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Epidemiology of Infectious Diseases: Smallpox

The last indigenous case of smallpox occurred in Somalia in 1977 and in 1980 The World Health Assembly officially certified the global eradication of smallpox. However, the public health importance of smallpox remains due to the potential deliberate release of the virus in a bioterrorist attack.

Causal agent
Variola virus

Common clinical features
Two clinical forms of smallpox have been described. 

  1. Variola major is the severe form of smallpox and is characterised by a more extensive rash, higher fever and a greater degree of prostration. The case fatality rate among unvaccinated individuals is 30%.

There are four types of variola major smallpox:

  • Ordinary -accounting for over 90% of cases among unvaccinated individuals.
  • Modified - mild and occurring in previously vaccinated individuals, the prodrome may be less severe. This form is rarely fatal and may be confused with chickenpox.
  • Flat and haemorrhagic smallpox are both severe and uncommon forms smallpox which are usually fatal.
  1. Variola minor is a less severe form with a case fatality of <1%.

Clinical Features
The prodrome phase is characterized by the abrupt onset of fever (≥1010F), malaise, headache, severe back pain, prostration, nausea and less often abdominal pain and vomiting.

After 2-4 days, the fever declines and the development of a deep-seated rash in which individual lesions containing infectious virus progress through successive stages of macules, papules, vesicles, pustules, then crusted scabs that fall off 3-4 weeks after the appearance of rash1,3.


  • Epidemics of smallpox have occurred globally for thousands of years causing widespread mortality.
  • In 1798 Edward Jenner demonstrated that inoculation with cowpox could protect against the smallpox virus2.
  • By the early 1950s an estimated 50 million cases of smallpox occurred worldwide.
  • Following the World Health Organisations global smallpox vaccination programme (1967-1977) The World Health Assembly officially certified the global eradication of smallpox in 1980.
  • The last naturally acquired case of smallpox occurred in Somalia in 1977.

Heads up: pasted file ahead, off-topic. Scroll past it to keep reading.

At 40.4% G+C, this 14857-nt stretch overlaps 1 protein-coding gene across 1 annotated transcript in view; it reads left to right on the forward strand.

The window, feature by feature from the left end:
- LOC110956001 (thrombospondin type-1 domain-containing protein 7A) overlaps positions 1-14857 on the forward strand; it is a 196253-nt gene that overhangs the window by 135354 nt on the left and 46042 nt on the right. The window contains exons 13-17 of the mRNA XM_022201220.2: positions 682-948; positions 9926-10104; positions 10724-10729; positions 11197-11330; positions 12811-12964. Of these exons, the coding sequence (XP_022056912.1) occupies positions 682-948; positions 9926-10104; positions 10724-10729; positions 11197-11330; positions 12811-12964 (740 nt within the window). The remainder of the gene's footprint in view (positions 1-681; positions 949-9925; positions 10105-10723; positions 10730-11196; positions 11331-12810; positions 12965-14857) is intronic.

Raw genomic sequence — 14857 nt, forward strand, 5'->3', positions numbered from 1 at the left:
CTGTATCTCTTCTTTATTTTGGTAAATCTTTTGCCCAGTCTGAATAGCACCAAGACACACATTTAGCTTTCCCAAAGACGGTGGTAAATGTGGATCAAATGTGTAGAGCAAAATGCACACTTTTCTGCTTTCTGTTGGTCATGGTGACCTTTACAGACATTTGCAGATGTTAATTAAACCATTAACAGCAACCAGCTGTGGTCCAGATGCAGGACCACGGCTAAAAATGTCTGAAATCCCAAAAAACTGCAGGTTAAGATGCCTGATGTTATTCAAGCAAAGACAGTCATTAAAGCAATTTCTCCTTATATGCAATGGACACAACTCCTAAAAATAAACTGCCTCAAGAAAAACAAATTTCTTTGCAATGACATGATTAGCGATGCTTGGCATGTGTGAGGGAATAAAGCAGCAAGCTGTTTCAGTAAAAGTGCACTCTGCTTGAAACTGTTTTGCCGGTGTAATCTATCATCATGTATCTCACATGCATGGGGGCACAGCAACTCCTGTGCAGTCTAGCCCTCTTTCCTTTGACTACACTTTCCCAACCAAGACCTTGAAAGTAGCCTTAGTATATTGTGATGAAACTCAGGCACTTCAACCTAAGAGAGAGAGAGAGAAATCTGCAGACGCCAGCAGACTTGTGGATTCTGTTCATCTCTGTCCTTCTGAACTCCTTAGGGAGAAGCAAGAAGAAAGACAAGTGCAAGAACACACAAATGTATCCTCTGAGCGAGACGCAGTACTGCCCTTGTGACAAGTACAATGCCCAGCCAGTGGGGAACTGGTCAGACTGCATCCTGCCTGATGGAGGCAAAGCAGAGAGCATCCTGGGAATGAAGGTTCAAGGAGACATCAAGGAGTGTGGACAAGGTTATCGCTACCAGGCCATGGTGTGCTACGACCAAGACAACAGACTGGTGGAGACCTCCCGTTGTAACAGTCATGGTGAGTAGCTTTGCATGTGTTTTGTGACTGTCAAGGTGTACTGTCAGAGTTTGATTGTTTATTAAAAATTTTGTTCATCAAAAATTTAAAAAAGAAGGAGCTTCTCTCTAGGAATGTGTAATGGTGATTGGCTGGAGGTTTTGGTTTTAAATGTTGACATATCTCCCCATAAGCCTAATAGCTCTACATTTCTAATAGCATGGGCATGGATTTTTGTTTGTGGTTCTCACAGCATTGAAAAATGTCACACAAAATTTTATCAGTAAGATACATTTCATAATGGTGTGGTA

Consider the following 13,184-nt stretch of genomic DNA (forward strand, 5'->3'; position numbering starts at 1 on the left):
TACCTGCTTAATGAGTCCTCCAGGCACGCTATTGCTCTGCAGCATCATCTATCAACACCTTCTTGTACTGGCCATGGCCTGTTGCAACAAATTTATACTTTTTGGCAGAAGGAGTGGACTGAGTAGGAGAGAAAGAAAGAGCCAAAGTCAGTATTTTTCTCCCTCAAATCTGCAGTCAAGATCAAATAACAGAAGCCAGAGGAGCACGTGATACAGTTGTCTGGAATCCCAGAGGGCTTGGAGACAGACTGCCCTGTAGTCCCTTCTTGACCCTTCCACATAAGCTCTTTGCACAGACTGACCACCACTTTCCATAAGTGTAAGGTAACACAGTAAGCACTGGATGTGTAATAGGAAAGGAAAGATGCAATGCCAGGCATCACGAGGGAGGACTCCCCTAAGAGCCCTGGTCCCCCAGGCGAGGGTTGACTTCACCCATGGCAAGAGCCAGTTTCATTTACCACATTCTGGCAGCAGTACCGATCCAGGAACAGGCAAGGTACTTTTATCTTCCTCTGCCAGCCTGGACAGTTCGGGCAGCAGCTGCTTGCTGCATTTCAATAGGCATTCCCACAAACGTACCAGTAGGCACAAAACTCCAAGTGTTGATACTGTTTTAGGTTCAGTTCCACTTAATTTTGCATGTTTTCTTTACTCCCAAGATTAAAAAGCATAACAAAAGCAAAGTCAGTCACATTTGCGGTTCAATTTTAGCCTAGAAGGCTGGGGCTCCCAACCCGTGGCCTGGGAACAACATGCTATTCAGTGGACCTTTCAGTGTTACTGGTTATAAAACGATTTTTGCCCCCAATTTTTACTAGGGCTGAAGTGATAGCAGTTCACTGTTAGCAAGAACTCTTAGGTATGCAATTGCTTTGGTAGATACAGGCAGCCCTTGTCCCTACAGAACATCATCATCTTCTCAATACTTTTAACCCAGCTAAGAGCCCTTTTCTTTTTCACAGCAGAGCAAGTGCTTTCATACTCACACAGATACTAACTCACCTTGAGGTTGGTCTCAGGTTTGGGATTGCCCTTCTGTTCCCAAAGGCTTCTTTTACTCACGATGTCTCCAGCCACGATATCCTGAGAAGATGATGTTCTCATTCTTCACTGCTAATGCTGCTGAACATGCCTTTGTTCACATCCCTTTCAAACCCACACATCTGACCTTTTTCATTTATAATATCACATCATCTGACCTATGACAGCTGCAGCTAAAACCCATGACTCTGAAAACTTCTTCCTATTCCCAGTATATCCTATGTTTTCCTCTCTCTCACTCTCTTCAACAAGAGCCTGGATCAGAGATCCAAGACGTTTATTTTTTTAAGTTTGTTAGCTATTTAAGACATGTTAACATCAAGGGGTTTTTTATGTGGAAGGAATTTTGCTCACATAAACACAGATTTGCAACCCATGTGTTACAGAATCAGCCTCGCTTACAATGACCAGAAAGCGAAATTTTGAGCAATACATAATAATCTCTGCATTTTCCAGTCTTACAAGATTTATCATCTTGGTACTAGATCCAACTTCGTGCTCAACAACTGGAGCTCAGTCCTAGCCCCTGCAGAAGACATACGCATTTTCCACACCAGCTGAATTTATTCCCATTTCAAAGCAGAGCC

• The last known stocks of the smallpox virus are maintained at two WHO collaborating laboratories in the United States and in Russia.


Mode of transmission
Person to person spread via infected aerosols and air droplets.
Transmission may also occur via contaminated clothing and bedding (less common).

Incubation period
7-17 days.
Commonly 12-16 days to onset of illness and 2-4 days more to the onset of rash.

Period of Communicability
From the development of the earliest lesions to the disappearance of all scabs (about 3 weeks).

There is no specific treatment for smallpox other than treatment of symptoms.

Prevention and control
In the UK routine vaccination against smallpox has not been carried out since the 1970s and globally since 1982. Vaccination is generally believed to confer a high level of protection for up to 10 years. However, studies of the level of the protection beyond 10 years has been conflicting.

Vaccination given up to 4 days following exposure can modify the course of the disease and reduce mortality by up to 50%.

In the event of a deliberate release - activate national and local plans.

In response to the threat of a bioterrorist release of smallpox, the Department of Health published Guidelines for smallpox response and management in the post-eradication era (smallpox plan) available at:


  1. Heymann D L, editor, Control of Communicable Disease Manual. 18th ed. American Public Health Association; 2004.
  2. National Immunizatin Program, Centers for Disease Control and Prevention, Epidemiology and Prevention of Vaccine-Preventable Disease 'The Pink Book', 9th edition, U.S. Department of Health and Human Services, 2006.
  3. Hawker J, Begg N, Blair I, Reintjes R, Weinberg J. Communicable Disease Control Handbook, Blackwell, 2005.

© CM Kirwan 2006